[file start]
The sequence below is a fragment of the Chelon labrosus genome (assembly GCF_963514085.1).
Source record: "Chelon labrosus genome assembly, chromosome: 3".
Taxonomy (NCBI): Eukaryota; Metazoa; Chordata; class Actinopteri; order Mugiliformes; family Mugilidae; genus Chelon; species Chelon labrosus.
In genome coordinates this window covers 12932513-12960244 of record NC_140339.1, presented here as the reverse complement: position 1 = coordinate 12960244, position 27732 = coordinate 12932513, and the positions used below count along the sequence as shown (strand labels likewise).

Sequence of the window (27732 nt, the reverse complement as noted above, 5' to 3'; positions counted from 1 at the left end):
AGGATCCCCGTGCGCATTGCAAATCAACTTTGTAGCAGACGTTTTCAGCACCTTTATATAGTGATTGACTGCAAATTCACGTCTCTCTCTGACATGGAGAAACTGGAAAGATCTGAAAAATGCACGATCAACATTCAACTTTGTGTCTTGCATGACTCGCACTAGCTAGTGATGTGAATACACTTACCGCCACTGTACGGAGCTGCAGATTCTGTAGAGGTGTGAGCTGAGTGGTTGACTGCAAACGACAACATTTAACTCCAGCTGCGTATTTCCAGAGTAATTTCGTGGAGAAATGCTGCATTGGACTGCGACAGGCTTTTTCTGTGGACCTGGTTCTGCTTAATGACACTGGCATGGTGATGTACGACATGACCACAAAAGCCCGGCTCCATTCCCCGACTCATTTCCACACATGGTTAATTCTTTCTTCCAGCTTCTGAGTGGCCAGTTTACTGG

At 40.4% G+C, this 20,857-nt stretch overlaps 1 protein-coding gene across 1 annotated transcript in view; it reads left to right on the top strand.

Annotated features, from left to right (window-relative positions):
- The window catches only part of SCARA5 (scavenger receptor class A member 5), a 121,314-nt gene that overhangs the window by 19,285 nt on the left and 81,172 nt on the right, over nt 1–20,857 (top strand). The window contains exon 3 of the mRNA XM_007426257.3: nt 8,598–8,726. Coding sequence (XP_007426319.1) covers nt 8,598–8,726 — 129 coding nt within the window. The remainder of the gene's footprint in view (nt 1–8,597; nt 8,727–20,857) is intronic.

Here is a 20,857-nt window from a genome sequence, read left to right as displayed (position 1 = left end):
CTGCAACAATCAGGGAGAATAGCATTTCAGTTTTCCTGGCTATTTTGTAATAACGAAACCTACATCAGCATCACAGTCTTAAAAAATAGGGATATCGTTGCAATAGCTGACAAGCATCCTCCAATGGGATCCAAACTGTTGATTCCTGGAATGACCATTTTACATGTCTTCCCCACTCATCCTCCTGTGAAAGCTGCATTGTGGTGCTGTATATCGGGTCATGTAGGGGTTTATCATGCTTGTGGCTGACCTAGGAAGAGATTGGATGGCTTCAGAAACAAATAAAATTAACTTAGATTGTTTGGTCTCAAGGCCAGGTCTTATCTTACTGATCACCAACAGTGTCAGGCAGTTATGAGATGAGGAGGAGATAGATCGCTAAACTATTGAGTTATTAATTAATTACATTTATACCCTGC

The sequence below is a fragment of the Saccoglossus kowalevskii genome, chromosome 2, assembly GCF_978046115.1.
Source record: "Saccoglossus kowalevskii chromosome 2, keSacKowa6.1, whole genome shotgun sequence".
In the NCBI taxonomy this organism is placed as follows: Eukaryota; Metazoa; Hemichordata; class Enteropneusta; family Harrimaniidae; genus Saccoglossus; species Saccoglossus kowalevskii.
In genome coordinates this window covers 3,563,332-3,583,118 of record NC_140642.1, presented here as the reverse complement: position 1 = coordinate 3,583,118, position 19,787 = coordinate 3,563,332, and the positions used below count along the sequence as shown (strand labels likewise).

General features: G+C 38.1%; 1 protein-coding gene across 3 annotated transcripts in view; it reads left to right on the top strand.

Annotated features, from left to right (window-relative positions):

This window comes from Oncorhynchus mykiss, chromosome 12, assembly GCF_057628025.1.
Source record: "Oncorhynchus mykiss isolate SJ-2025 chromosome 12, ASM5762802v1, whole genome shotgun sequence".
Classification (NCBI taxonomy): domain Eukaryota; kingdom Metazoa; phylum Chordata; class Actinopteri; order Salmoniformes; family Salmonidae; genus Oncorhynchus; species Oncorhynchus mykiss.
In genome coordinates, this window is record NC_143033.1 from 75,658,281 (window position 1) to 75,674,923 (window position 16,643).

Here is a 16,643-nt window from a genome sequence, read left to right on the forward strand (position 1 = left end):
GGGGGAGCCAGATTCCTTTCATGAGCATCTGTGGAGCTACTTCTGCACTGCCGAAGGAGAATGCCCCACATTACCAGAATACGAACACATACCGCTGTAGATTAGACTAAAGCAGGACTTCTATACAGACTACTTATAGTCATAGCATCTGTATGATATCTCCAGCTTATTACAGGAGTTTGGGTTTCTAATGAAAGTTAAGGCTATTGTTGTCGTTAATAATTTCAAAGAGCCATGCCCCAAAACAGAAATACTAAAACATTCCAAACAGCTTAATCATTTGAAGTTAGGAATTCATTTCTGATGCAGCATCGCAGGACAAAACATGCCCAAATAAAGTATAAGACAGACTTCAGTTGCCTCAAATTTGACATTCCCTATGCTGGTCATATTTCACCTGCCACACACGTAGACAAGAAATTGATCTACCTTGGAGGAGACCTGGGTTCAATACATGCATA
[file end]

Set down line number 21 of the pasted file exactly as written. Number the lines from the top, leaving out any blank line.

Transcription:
In genome coordinates, this window is record NC_143033.1 from 75,658,281 (window position 1) to 75,674,923 (window position 16,643).